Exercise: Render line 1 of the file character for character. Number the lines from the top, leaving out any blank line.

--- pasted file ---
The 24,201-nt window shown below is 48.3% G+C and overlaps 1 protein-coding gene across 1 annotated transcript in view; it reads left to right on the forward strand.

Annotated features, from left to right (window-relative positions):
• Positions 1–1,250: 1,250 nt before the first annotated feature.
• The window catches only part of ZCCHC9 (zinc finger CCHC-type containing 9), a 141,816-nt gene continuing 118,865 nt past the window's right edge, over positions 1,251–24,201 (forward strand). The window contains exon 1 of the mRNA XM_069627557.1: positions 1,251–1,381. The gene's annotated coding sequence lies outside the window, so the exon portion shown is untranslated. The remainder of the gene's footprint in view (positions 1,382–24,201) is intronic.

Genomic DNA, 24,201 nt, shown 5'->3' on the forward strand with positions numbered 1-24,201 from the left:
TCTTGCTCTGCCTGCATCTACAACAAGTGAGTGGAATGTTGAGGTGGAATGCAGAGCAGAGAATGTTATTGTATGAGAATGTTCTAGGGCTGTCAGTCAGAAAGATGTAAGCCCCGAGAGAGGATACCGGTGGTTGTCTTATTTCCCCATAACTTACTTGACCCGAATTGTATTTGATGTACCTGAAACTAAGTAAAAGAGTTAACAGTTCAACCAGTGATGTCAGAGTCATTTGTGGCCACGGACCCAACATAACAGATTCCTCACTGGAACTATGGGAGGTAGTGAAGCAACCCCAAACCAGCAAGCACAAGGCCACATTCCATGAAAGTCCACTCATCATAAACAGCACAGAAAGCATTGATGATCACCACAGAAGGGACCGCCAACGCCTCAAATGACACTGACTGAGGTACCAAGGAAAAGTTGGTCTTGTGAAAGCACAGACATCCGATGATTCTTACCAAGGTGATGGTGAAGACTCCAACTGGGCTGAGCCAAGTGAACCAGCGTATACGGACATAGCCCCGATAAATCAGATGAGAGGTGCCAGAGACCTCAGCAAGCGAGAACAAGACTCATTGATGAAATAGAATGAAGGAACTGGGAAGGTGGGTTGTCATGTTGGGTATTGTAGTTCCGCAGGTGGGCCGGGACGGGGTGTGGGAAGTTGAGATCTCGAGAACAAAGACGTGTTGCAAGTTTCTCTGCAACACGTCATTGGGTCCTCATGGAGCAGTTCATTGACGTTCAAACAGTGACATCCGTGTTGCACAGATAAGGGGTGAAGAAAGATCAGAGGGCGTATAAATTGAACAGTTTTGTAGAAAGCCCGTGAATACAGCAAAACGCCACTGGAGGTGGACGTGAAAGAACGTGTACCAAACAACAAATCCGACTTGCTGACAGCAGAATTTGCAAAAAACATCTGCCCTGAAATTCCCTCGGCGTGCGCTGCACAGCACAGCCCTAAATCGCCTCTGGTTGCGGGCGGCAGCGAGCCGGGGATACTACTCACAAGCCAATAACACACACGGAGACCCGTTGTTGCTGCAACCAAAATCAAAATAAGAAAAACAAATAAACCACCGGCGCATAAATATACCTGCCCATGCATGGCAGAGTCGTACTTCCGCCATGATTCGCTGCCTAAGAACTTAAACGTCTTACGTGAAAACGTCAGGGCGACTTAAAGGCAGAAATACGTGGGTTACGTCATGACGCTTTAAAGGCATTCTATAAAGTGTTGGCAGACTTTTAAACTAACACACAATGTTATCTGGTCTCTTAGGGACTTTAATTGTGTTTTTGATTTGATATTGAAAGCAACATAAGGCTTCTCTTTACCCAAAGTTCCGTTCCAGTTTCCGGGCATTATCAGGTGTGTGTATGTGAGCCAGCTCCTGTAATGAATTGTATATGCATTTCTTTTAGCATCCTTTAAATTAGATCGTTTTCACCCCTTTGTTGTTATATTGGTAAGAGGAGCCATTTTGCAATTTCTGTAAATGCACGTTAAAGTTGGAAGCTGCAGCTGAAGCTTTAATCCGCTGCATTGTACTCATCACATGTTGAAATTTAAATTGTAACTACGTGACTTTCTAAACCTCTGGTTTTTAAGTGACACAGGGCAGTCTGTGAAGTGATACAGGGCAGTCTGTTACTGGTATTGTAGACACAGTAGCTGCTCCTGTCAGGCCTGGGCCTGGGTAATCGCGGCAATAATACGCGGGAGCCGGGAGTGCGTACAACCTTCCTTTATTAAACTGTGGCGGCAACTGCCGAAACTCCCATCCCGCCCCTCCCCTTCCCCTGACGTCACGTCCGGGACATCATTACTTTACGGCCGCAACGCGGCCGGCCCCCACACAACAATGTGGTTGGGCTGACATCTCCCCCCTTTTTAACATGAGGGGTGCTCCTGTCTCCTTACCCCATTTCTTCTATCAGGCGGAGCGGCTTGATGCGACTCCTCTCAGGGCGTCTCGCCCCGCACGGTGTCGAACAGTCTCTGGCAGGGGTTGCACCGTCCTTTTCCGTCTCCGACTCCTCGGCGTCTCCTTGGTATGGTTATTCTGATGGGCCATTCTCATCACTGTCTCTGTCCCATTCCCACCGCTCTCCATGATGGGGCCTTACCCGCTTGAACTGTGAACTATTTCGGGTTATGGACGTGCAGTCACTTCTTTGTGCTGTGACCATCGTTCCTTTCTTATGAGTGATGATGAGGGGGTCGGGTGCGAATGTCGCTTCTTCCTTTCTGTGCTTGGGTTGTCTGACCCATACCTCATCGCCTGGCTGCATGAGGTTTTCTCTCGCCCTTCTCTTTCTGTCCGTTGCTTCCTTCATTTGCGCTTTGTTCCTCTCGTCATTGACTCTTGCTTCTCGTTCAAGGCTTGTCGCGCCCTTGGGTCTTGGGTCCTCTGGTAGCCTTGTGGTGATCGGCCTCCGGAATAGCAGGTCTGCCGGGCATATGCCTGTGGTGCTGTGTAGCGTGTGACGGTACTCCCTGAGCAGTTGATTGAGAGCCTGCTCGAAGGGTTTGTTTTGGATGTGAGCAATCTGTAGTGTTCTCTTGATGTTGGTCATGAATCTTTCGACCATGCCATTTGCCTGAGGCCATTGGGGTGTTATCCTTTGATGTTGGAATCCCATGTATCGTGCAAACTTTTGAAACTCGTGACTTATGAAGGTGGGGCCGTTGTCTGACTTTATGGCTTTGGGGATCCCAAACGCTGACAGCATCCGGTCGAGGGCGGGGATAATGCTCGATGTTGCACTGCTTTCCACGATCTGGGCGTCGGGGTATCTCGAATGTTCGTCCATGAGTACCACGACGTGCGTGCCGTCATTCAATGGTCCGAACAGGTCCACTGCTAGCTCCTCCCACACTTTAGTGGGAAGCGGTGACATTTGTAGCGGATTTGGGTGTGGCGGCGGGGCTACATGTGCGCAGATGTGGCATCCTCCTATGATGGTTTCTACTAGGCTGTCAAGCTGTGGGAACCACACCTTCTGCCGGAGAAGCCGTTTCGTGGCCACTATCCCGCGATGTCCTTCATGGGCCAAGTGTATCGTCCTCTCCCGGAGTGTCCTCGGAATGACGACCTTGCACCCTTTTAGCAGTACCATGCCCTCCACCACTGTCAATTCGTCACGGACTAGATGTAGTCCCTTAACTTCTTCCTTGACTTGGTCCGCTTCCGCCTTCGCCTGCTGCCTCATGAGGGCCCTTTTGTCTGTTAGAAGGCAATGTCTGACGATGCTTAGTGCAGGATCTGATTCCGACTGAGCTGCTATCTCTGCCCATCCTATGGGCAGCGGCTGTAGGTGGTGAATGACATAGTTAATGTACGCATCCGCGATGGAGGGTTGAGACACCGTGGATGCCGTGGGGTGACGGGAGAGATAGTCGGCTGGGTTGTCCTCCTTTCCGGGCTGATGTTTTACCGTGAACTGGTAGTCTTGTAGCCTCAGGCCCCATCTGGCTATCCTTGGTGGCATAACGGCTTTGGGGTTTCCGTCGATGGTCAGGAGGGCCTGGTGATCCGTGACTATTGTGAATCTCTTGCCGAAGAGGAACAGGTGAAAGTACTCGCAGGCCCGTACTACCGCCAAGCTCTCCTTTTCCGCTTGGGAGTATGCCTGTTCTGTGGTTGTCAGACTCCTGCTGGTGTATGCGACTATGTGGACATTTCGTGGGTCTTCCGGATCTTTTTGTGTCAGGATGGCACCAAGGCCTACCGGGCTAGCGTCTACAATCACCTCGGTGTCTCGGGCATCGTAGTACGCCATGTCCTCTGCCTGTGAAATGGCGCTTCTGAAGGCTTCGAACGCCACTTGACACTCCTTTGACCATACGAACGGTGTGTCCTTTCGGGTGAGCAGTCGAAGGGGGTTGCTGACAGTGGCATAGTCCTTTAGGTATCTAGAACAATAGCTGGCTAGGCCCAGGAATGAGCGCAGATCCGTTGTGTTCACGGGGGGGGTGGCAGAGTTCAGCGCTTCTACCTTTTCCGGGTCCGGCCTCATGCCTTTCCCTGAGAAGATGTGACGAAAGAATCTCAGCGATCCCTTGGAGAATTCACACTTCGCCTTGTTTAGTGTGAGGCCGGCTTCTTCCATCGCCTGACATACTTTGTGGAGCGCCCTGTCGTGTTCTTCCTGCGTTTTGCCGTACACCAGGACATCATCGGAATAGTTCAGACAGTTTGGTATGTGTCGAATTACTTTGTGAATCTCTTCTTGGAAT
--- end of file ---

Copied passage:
The 24,201-nt window shown below is 48.3% G+C and overlaps 1 protein-coding gene across 1 annotated transcript in view; it reads left to right on the forward strand.